Traditional toile is as popular as ever, but a few enterprising designers have decided to put a 21st-century spin on this classic print.

    Glasgow Toile, Timorous Beasties

    Timorous Beasties are one of my all-time favourites when it comes to wallpaper and fabric design. Their Glasgow Toile is typically witty:

    glasgow-toile

    At first glance it appears to be a respectable toile in the traditional style, but look more closely and you’ll find satirical scenes from modern Glaswegian life – including a junkie passed out on a park bench and a man weeing against a tree.

    They also do a slightly more genteel Edinburgh Toile (though the statue of David Hume has been defiled with a traffic cone) and a London Toile featuring a hold-up at gunpoint.

    China Town Toile, Dan Funderburgh

    Here’s another urban take on toile, this time featuring New York’s Chinatown.

    china-town-toile

    It’s by Brooklyn-based artist Dan Funderburgh and strikes the same irreverent tone as the Timorous Beasties prints, complete with unconscious drunk and ‘I Heart NY’ plastic bag snagged on a tree.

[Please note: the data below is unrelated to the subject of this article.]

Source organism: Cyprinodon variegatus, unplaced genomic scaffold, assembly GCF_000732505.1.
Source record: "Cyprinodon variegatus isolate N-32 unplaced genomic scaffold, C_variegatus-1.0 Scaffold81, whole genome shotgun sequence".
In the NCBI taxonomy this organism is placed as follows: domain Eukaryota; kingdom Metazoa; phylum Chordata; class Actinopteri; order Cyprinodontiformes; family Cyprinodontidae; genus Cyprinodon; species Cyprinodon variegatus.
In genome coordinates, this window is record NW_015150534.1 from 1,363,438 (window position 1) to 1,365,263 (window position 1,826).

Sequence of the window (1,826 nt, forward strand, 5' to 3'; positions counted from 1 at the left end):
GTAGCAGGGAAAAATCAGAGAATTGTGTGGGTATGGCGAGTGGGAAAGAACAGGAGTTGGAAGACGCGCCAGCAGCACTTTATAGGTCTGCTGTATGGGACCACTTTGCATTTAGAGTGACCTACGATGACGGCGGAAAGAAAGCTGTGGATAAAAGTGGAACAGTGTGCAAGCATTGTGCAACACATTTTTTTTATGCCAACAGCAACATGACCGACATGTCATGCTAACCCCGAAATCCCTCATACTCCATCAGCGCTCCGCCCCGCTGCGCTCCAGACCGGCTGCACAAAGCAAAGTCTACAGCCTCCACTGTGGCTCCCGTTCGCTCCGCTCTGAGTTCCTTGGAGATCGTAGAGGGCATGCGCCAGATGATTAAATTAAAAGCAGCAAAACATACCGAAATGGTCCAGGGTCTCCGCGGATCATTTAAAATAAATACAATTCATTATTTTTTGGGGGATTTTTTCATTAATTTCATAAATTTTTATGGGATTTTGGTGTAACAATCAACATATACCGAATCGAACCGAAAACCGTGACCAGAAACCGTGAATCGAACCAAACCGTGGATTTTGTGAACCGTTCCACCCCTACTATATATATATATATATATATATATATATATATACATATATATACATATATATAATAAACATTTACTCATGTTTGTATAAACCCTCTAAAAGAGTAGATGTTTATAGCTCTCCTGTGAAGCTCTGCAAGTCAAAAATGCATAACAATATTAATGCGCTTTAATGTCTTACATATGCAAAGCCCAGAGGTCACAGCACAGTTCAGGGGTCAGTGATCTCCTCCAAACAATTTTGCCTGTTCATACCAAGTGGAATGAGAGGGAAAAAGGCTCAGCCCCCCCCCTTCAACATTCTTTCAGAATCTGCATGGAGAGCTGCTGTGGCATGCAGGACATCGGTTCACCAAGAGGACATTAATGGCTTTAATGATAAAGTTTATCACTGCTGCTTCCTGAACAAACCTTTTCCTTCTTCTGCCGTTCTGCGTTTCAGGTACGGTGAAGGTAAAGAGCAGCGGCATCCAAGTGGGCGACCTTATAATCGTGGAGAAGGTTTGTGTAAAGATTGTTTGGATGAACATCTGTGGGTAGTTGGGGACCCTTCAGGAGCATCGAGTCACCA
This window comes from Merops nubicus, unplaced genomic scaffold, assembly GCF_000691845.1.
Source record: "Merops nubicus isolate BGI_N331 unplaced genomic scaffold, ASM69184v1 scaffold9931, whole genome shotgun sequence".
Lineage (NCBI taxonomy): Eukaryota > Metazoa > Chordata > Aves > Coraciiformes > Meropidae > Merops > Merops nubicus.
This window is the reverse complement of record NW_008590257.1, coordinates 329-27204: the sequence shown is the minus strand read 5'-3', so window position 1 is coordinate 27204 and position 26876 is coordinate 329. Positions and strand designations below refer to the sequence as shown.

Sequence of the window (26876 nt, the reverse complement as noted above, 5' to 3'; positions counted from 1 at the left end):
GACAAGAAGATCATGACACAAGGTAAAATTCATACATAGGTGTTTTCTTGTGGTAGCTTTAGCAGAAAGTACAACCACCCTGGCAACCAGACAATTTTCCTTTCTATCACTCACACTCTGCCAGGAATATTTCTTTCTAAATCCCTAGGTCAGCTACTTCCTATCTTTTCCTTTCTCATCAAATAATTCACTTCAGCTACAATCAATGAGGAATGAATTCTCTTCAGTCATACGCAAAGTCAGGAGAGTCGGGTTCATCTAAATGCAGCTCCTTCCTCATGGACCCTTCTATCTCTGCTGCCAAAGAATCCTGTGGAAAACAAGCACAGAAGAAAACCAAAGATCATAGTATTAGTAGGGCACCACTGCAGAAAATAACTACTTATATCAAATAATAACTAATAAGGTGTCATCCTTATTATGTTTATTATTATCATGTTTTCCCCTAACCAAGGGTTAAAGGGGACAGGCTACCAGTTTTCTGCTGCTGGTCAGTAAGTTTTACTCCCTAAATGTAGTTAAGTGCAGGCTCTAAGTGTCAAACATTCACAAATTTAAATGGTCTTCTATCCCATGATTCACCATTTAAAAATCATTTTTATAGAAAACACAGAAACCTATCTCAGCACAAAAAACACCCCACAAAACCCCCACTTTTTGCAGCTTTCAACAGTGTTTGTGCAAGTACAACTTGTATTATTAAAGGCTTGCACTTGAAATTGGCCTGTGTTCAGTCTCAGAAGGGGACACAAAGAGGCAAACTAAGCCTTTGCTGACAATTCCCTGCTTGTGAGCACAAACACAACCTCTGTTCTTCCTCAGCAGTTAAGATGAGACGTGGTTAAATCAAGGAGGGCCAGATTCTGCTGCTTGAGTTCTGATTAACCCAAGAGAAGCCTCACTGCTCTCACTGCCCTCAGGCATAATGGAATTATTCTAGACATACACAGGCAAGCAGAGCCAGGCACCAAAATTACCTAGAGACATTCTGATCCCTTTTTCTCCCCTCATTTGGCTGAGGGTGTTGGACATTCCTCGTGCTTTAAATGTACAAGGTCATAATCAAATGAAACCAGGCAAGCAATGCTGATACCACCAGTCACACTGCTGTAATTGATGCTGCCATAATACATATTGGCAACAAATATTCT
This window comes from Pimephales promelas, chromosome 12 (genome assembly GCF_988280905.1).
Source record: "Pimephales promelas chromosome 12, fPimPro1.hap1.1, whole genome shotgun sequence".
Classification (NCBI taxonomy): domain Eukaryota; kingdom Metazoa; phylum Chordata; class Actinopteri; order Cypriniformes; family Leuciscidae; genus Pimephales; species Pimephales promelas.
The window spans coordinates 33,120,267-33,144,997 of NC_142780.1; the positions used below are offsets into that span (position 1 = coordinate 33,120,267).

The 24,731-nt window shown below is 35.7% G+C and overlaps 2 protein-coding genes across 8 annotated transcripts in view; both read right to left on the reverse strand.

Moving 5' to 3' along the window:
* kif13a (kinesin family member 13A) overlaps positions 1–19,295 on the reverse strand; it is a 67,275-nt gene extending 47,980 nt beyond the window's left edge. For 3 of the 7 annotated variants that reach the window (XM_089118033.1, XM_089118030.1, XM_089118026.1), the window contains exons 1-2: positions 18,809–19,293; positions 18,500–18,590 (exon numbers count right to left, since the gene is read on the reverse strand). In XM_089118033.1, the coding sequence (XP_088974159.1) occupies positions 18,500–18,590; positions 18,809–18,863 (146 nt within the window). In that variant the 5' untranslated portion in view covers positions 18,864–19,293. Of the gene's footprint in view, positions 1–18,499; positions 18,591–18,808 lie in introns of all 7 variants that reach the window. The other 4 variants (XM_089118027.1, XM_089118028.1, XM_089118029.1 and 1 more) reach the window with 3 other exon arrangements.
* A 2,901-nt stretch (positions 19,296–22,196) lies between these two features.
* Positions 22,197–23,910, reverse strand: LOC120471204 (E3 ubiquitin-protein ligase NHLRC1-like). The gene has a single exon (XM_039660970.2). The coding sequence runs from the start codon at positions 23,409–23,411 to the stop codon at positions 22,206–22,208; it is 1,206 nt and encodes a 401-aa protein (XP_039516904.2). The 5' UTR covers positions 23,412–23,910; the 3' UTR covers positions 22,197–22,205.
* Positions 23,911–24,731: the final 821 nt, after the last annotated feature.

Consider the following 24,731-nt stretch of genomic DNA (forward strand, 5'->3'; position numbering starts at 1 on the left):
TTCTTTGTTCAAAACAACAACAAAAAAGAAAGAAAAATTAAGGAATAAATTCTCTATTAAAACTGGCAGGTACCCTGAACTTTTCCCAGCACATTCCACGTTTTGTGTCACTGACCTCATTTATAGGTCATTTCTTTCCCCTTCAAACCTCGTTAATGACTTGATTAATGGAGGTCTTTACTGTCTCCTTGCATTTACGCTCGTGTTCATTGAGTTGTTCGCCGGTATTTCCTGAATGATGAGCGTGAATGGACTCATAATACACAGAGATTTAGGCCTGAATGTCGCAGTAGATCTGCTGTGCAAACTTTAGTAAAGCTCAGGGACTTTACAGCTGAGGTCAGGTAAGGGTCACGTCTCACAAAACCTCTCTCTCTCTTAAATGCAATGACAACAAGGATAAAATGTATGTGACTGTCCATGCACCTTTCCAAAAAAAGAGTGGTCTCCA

Toile de Joui, K-lou design

    Next up, something naughty but nice: this rather cheeky print by French duo K-lou design.

    toile-de-joui

    It swaps toile’s traditional scenes of ladies flouncing about fields in bonnets for images of 18th-century boudoir shenanigans.

    I think it would add a fun touch to a cloakroom – though perhaps not in a house where children are likely to be present.

    Playtime, Piere Frey

    Like traditional toiles, Pierre Frey’s Playtime harks back to an idyllic past, though this time it’s the 1960s rather than the 1760s.

    pierre-frey-toile

    Ok, so technically toile is supposed to feature shades of a single colour, but the way the figures are posed is so similar in form to the classic toile that I’ve decided this still counts.

     Doctor Who Toile, Spoonflower

    Last but not least is this brilliant Doctor Who Toile, featuring the Tardis and either Daleks or Weeping Angels, two of the Doctor’s most dreaded foes (personally, I’d go for the Weeping Angels as I reckon they’d annihilate the Daleks in a fight any day).

    dr-who-toile

    It’s the ultimate home buy for the interiors geek who also happens to be, well… just a regular geek.